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Sunday, September 22, 2019
CEBU

Lim: Safe spaces

Wide awake

ISN’T it time we had gender-neutral public restrooms? Let’s talk about why we have sex-segregated restrooms in the first place. Historically, women stayed home. When women entered the workforce, sex-segregated restroom facilities was born.

Before long, these gender-specific restroom policies became norm, even mandated in many parts of the world. And everyone went along with it because we were told that they were necessary to provide women privacy as well as protection.

I’ve been to several unisex restrooms around the world and in the ones I’ve been to, the restroom stalls are fully enclosed. Each restroom is a complete unit with a toilet bowl, a lavatory sink, a mirror—much like how our differently-abled restroom facilities are.

Privacy is a non-issue when facilities inside the restroom are complete.

Every argument I’ve read for segregated restrooms brings up the necessity of creating safe spaces for women and children. I have no problem with this. However, I do have a problem with the premise that only those born biologically male can be predatory.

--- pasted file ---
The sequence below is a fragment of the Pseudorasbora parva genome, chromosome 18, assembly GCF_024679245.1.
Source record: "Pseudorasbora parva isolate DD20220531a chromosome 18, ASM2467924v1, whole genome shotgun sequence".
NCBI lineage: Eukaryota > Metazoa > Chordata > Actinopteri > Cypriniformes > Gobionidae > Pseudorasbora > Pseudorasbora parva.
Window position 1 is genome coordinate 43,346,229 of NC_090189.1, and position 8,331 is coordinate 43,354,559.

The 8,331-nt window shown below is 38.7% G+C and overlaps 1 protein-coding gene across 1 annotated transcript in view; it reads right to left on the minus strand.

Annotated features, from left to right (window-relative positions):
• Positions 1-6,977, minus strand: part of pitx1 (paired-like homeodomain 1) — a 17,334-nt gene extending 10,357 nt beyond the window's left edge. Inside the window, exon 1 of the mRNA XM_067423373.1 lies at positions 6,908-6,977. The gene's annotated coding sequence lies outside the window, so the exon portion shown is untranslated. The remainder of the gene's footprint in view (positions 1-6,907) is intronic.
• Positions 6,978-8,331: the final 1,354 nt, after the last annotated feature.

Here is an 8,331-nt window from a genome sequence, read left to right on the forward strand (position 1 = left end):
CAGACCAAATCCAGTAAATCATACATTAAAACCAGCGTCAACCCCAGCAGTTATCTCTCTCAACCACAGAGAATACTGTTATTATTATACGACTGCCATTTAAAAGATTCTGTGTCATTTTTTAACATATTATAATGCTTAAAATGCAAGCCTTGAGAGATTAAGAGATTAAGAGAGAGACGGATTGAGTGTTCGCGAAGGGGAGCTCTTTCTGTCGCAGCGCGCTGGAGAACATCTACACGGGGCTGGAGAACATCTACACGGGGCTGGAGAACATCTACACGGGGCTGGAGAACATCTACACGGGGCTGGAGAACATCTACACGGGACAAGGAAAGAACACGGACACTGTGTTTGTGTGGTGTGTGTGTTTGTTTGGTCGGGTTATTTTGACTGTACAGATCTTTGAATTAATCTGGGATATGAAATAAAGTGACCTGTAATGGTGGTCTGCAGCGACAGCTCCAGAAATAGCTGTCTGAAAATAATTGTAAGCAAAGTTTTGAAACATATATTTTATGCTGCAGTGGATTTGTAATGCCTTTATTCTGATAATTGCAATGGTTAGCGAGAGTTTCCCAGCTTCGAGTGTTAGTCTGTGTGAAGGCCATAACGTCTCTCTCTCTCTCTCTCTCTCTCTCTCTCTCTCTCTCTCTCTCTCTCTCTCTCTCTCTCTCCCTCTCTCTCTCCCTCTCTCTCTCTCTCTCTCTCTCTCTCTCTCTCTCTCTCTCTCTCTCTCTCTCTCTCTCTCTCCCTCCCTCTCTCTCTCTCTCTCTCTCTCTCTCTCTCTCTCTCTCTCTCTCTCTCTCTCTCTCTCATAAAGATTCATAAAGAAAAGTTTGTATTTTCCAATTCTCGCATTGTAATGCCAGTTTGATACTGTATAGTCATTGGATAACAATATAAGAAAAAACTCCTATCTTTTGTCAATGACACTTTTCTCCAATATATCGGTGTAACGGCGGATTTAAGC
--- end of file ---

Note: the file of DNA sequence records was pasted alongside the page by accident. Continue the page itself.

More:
Nevertheless, in the unisex restrooms I’ve been to, all the fully-enclosed restrooms are lined up in an open space, much like a large hall. People queue up in front of the doors for their turn. All doors are in full view of the public so there is absolutely no safety issue.

I agree that safe spaces need to be created—but not just for women and children but also for men and trans people. Predators come in all shapes, sizes and sexual orientations.

With unisex facilities, parents will not have to send their young children into the restrooms on their own because they are of a different gender. With unisex facilities, differently-abled people can have mixed-gender caregivers.

Still, there will be those who will argue that unisex toilets will only create toilet seats filled with men’s urine. True. Some men do have a shooting problem but if men are the problem then why are the toilet seats in the ladies’ rooms still splattered with urine?

Why say men’s toilets are yucky? Have you been there? I haven’t. I’ve only been to the ladies’ but I can tell you that many men would throw up seeing what’s on the seat, in the bowl, on the floor and in the overflowing trash bin.

It’s not about gender or anatomy. It’s about sanitation and hygiene.

But the best thing about gender-neutral restrooms is that it delivers potty parity. Unisex restroom facilities will effectively cut women’s restroom waiting time because now, all seats will be open to us and not just the ones specifically assigned to us. What can be more egalitarian that this?

But what really is the big deal? At home, on the plane, on the train, the restrooms are unisex. So why not just build more and create more safe spaces for all?


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